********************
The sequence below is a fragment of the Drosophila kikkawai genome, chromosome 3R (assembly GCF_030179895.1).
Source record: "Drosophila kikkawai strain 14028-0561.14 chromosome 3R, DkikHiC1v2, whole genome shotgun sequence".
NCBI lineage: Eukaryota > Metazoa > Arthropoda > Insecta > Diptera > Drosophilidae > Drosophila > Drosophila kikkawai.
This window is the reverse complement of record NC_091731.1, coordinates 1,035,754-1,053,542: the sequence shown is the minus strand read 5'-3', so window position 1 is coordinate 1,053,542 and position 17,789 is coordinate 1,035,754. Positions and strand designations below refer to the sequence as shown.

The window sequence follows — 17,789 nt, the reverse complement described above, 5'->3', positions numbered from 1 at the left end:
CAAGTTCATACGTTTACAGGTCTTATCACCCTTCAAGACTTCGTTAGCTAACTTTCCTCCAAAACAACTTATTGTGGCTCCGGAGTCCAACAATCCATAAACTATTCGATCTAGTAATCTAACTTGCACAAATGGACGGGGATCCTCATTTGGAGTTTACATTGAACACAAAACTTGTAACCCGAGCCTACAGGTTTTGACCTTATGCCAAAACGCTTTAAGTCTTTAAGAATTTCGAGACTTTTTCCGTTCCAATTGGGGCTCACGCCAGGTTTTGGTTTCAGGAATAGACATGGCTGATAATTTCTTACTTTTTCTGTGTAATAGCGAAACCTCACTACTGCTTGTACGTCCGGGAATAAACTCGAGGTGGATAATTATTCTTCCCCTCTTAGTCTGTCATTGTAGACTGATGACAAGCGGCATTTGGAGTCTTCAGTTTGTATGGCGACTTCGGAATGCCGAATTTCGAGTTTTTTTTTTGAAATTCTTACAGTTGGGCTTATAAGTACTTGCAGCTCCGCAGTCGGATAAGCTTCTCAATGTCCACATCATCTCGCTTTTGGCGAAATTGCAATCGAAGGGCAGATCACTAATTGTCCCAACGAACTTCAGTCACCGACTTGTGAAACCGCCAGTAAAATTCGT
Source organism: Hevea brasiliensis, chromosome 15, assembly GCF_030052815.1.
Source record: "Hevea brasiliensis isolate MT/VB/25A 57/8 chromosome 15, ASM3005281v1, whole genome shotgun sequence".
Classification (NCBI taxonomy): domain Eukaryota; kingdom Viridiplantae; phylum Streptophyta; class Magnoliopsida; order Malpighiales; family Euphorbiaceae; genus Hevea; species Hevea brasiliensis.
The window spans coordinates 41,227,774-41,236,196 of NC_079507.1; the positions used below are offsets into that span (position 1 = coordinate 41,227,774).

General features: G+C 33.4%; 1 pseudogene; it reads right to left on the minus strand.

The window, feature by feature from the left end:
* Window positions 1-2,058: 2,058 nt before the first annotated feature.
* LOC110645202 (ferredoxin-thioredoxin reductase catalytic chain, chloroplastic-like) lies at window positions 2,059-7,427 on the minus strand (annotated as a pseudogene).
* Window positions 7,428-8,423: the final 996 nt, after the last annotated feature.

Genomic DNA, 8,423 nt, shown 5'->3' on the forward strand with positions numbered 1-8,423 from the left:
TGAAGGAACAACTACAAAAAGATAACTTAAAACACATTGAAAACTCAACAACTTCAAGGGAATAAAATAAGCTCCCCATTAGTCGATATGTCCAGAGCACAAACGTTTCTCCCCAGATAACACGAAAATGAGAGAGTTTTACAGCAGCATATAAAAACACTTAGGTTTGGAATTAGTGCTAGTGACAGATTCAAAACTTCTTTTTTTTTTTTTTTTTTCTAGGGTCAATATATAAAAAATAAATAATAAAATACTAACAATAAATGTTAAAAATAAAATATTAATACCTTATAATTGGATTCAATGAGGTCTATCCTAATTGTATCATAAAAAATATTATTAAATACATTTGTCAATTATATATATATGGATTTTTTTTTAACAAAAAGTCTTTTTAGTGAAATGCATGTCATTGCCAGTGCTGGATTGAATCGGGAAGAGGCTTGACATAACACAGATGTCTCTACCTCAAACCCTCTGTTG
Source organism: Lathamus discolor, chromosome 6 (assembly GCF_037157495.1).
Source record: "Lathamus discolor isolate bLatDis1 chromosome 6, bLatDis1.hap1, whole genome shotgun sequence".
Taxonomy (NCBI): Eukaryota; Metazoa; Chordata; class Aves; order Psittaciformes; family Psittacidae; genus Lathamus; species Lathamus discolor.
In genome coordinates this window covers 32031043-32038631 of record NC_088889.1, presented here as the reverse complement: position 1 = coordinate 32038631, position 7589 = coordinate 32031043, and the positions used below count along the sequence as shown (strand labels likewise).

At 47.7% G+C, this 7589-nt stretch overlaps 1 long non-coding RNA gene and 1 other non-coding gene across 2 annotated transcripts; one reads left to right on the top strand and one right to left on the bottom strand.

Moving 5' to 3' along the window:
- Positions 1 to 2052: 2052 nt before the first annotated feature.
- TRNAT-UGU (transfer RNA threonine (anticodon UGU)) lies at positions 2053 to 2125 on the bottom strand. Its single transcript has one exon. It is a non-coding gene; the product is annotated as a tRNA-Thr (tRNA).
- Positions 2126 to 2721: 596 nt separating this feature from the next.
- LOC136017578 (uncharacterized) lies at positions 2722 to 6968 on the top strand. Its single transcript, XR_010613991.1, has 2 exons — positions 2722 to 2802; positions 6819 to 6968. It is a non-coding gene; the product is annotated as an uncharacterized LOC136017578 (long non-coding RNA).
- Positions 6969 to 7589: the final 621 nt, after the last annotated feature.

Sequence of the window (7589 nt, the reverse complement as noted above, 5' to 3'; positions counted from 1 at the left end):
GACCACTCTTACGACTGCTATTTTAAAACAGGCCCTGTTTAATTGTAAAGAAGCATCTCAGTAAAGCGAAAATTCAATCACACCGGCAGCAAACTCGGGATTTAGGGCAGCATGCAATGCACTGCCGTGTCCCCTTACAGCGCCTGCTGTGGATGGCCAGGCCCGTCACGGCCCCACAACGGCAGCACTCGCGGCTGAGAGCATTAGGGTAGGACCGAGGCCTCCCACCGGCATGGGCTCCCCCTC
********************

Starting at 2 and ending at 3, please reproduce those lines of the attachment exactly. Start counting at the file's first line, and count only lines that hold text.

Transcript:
Source record: "Drosophila kikkawai strain 14028-0561.14 chromosome 3R, DkikHiC1v2, whole genome shotgun sequence".
NCBI lineage: Eukaryota > Metazoa > Arthropoda > Insecta > Diptera > Drosophilidae > Drosophila > Drosophila kikkawai.